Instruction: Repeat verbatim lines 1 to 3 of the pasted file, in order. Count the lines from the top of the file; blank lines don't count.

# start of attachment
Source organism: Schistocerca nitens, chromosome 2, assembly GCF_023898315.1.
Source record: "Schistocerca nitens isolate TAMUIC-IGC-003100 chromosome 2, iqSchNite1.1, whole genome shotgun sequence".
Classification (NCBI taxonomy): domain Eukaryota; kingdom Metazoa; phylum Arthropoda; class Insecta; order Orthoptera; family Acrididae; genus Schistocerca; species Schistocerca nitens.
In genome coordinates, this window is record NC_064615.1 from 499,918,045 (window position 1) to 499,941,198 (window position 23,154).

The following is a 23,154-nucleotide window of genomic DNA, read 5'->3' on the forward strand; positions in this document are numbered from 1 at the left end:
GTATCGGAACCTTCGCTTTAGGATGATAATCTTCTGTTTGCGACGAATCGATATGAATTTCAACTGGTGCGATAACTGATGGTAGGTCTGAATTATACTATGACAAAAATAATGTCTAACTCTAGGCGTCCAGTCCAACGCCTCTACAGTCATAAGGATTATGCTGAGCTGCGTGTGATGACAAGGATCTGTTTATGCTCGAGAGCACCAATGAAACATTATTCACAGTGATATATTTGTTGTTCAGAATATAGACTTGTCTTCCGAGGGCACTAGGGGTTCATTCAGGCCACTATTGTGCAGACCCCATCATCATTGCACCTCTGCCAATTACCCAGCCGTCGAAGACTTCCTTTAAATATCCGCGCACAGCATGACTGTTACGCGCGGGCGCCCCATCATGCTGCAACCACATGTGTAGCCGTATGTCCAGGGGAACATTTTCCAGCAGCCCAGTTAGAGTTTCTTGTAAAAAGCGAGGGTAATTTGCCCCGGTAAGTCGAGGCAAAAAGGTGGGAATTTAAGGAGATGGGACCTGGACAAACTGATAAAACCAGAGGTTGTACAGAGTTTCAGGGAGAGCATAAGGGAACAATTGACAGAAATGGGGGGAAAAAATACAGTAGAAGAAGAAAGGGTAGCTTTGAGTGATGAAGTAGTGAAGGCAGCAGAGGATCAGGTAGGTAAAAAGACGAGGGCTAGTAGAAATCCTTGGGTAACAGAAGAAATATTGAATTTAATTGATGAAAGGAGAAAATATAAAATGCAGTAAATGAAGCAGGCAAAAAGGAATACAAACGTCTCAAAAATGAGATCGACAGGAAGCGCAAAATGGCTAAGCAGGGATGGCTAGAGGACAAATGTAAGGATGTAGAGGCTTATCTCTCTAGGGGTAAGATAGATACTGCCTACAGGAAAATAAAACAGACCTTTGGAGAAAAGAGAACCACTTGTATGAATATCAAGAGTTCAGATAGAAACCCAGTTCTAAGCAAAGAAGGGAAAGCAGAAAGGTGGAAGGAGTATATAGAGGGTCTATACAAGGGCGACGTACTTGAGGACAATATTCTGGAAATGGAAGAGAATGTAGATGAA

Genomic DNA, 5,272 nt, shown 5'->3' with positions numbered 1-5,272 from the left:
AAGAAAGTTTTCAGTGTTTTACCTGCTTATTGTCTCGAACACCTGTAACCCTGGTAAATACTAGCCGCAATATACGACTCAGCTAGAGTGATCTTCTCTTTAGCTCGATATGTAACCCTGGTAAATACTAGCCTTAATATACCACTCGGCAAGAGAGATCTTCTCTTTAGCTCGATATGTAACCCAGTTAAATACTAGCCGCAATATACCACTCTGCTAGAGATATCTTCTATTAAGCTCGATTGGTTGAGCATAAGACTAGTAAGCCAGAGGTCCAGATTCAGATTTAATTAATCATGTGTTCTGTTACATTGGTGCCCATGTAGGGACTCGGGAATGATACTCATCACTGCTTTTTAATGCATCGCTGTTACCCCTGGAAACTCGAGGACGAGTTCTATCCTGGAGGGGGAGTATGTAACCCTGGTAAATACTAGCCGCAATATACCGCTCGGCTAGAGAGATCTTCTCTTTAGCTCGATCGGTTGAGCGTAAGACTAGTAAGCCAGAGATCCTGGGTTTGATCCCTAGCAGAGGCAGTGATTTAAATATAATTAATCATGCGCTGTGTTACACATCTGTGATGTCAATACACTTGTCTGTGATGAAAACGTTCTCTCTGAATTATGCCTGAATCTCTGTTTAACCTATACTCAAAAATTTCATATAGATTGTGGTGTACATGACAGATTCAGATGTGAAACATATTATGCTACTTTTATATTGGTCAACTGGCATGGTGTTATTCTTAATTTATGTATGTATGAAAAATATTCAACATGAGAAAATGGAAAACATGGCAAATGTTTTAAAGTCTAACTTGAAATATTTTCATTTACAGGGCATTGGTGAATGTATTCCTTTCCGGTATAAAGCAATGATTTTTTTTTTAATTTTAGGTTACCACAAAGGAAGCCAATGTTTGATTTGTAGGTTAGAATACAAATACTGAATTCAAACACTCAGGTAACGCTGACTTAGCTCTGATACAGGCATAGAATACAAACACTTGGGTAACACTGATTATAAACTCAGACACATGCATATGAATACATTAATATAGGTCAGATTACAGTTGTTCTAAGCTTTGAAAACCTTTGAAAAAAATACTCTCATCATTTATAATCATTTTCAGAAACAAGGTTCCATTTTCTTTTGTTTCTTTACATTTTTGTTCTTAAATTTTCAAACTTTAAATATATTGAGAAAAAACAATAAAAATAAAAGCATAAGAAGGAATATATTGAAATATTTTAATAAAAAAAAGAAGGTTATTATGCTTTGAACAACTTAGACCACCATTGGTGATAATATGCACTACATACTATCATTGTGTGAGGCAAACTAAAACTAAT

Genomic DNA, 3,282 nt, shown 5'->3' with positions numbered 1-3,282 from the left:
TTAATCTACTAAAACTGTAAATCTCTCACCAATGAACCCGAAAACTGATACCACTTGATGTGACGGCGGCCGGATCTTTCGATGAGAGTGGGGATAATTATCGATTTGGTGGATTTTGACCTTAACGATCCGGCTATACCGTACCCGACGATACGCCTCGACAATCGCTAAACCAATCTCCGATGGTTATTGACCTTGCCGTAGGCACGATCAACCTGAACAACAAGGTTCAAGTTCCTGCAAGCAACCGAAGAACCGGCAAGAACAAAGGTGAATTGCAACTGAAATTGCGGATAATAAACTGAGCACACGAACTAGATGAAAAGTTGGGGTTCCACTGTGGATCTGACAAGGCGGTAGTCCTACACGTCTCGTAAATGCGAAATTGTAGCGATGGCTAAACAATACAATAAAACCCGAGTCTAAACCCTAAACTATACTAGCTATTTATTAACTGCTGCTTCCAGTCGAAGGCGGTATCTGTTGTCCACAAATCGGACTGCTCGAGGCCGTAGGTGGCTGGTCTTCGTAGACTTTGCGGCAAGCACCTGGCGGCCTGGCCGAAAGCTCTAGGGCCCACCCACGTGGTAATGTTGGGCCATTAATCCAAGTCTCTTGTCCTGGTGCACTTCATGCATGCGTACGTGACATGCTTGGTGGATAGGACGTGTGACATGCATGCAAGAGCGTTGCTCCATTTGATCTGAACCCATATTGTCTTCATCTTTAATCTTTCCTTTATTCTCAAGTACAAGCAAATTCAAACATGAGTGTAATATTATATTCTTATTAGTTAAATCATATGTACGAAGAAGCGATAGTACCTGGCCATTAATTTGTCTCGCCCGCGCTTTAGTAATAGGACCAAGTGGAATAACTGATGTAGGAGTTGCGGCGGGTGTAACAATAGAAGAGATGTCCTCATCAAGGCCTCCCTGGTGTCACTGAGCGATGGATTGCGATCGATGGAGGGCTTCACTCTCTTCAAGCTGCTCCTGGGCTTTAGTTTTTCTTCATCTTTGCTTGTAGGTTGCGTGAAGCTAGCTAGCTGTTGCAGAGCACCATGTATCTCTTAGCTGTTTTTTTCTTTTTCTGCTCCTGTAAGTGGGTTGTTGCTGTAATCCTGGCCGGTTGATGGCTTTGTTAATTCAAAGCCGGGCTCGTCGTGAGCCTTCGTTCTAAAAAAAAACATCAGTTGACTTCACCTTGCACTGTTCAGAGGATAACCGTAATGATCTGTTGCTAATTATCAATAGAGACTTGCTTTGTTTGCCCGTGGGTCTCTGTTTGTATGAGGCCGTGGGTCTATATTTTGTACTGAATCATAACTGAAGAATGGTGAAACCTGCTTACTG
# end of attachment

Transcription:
Source organism: Schistocerca nitens, chromosome 2, assembly GCF_023898315.1.
Source record: "Schistocerca nitens isolate TAMUIC-IGC-003100 chromosome 2, iqSchNite1.1, whole genome shotgun sequence".
Classification (NCBI taxonomy): domain Eukaryota; kingdom Metazoa; phylum Arthropoda; class Insecta; order Orthoptera; family Acrididae; genus Schistocerca; species Schistocerca nitens.